Many patients experiencing a first episode of psychosis can be treated at home if safety and support issues are addressed. Low initial dosages of the medication should be used and titrated at not less than weekly intervals if the clinical situation is not emergent.
Titrate up to an initial target dosage (in 1 to 2 weeks in most cases) and monitor for side effects while awaiting an initial response. The goals of pharmacotherapy in this phase are to reduce the intensity and duration of active psychotic symptoms as fully as possible, to minimize side effects, and to promote adherence. The initial treatment response tends to be better in first-episode than in multiple-episode schizophrenia, but adherence tends to be poor. To maintain treatment adherence, it is crucial to have the patient participate in pharmacotherapy and to address individual barriers and resistance to ongoing therapy.
Assessments should take place at least every 3 months to achieve optimal dosages and choice of antipsychotic medications and to monitor for drug-induced side effects.
There are no predictive factors indicating which patients can safely and permanently discontinue antipsychotic medication.
Multiple-episode patients with a minimum of 5 years of stability, without relapse and with adequate functioning, should be observed before a slow withdrawal of antipsychotic medication over 6 to 24 months is considered. Recent research has shown that, for individuals with Schizophrenia, after stopping their antipsychotic medication 79% had a psychotic relapse by 12 months, 94% by 24 months, and 97% by 36 months.
Eighty percent of patients with first-episode psychosis are at risk for a second episode within the first 3 to 5 years, and recovery from a second episode is slower and often less complete. The 4 main pharmacologic strategies for initial nonresponders includeoptimization,substitution, augmentation, and combination.
A major depressive episode in the stable phase of schizophrenia is an indication for a trial of an antidepressant. Accurate diagnosis of this disorder requires assessment by a qualified practitioner trained in psychiatric diagnosis and evidence-based treatment. Often the negative symptoms steadily become more prominent during the course of Schizophrenia.
However, individuals with Schizophrenia often have a number of (non-diagnostic) neurological abnormalities.


Schizotypal, Schizoid, or Paranoid Personality Disorder may sometimes precede the onset of Schizophrenia. Usually it takes years before individuals can accept that they have Schizophrenia and need medication. Life-long treatment with antipsychotic medication is essential for recovery from Schizophrenia.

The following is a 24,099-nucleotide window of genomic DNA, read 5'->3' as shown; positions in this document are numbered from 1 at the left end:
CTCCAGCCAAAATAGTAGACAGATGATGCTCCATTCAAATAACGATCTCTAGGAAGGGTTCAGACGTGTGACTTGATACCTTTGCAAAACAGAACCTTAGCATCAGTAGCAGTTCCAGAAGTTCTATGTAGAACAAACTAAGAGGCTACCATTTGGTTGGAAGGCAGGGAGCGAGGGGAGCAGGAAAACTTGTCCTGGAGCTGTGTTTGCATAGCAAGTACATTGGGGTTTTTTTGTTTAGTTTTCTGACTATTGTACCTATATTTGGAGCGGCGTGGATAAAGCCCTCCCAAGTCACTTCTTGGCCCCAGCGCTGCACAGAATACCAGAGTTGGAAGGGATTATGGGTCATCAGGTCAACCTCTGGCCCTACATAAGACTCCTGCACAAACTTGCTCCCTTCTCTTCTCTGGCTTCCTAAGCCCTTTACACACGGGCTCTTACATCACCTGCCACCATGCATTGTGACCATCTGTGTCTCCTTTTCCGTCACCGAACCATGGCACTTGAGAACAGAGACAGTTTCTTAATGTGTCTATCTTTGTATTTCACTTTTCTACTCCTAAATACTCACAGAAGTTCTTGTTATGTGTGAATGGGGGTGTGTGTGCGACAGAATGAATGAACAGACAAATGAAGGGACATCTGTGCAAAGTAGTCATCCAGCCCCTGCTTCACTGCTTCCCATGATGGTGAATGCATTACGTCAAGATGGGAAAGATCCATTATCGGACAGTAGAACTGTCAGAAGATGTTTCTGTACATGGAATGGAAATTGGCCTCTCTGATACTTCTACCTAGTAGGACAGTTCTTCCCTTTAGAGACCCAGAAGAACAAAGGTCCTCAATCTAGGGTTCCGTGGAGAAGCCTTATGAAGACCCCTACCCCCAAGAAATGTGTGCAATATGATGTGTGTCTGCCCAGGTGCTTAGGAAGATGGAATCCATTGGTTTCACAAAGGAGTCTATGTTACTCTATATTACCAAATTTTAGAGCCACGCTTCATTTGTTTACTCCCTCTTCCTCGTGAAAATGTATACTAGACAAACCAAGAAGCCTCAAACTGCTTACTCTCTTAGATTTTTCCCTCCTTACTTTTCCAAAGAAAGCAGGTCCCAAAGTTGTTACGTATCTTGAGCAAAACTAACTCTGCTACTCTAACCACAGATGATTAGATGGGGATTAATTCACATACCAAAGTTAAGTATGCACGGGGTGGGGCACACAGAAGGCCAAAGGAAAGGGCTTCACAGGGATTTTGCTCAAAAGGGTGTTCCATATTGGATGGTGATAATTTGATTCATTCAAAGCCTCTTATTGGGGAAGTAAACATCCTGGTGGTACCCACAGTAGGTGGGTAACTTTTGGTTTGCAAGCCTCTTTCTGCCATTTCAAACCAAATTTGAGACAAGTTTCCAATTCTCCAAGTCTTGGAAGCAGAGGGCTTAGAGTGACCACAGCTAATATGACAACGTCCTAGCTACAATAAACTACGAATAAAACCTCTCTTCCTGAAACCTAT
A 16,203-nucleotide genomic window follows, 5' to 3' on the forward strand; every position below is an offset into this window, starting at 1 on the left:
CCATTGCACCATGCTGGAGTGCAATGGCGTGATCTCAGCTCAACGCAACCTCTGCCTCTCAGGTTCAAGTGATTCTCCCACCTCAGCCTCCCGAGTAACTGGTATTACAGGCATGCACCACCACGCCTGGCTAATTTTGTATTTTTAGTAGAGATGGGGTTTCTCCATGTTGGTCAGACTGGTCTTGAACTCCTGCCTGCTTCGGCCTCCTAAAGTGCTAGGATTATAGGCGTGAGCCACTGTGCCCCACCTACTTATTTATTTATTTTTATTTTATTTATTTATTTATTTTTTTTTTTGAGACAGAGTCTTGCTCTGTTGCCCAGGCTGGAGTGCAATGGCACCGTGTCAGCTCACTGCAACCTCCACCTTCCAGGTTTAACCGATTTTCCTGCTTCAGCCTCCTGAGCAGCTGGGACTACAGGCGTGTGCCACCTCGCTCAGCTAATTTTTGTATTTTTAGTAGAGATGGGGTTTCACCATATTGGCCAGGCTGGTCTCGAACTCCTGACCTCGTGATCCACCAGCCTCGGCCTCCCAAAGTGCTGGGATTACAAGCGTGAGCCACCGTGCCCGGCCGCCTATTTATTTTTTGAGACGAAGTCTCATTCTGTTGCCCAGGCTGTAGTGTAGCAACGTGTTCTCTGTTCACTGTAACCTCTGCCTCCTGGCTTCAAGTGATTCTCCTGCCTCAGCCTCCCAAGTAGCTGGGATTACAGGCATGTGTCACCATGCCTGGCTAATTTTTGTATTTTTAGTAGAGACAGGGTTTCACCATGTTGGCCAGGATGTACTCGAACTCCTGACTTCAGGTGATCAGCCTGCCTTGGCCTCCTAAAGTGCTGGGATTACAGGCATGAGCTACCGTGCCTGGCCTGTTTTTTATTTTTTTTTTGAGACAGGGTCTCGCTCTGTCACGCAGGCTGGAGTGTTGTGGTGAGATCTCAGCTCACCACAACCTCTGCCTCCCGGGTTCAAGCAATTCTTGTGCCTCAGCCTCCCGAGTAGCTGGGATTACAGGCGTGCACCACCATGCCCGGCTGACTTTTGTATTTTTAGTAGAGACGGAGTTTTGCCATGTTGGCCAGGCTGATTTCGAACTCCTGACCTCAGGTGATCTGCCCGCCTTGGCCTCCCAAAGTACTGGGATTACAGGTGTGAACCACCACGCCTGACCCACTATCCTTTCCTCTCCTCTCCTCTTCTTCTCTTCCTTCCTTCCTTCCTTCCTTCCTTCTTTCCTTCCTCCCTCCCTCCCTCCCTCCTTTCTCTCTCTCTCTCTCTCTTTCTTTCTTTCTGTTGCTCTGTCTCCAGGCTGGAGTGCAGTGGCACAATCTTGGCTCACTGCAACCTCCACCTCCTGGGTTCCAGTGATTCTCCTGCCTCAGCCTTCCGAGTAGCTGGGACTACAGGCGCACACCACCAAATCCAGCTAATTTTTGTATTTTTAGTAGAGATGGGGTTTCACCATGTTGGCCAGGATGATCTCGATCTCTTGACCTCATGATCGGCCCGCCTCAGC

Most individuals with Schizophrenia qualify for government (or insurance) disability pensions. There are many dishonest recovery claims made about vitamins or treatments that "cure Schizophrenia". Over 35 years, those who had used cannabis more than 50 times at the beginning of the study had 3.7 times the normal rate of developing schizophrenia. Usually the prognosis is poor because of the rapid development of "negative" symptoms, particularly flattening of affect and loss of volition. Some schizophrenic symptoms, either "positive" or "negative", must still be present but they no longer dominate the clinical picture. Both cooperation and learning are made possible by the brain's emotional reward and punishment function. Unlike emotions, these 4 problems are not adaptive, but are symptoms of brain malfunctioning.
Stopping antipsychotic medication guarantees that people with Schizophrenia will relapse back into psychosis. The following shows which items on this scale would be rated as abnormal for Schizophrenia. These individuals may isolate themselves and stop participating in family and social functions.
These severely ill individuals stop pursuing goals, and become progressively more disorganized. This includes being provided with information on the risks and benefits of both taking and not taking medications. Medications selected for short-term control of agitated behaviour during the acute psychotic phase may not be optimal for efficacy and tolerability.
Thus, 3 years after stopping antipsychotic medication, only 3% of people with Schizophrenia didn't relapse. With each psychotic relapse, my patients would develop more permanent disability and eventually all of their antipsychotic medications would stop working.
Psychiatrists accept that Bipolar I Disorder requires indefinite treatment; yet many still don't accept that Schizophrenia requires indefinite treatment. The antipsychotic is gradually stopped, and another one is introduced with a short period where the 2 antipsychotics overlap. Thus evolution has hard-wired humans to feel anger when others harm them, and to feel guilt when they harm others.
After stopping antipsychotic medication, 97% of people with Schizophrenia suffer a relapse. Thus this research would suggest that legalizing cannabis could triple the incidence of schizophrenia in regular cannabis smokers. Thus human survival requires an optimal level of both fear and courage; too much or too little doesn't work.
If the brain decides that a cooperative or problem-solving effort should cease; you feel emotional detachment and stop caring. Self-control can break down and cause impulsivity when the brain's normal inhibitions fail. Malfunctioning of this self-control function is seen in Eating Disorders and Substance Use Disorders. In Schizophrenia and related disorders, there is malfunctioning of the brain's "detachment" function. This causes social withdrawal, intimacy avoidance, inability to feel pleasure, and restricted emotional expression.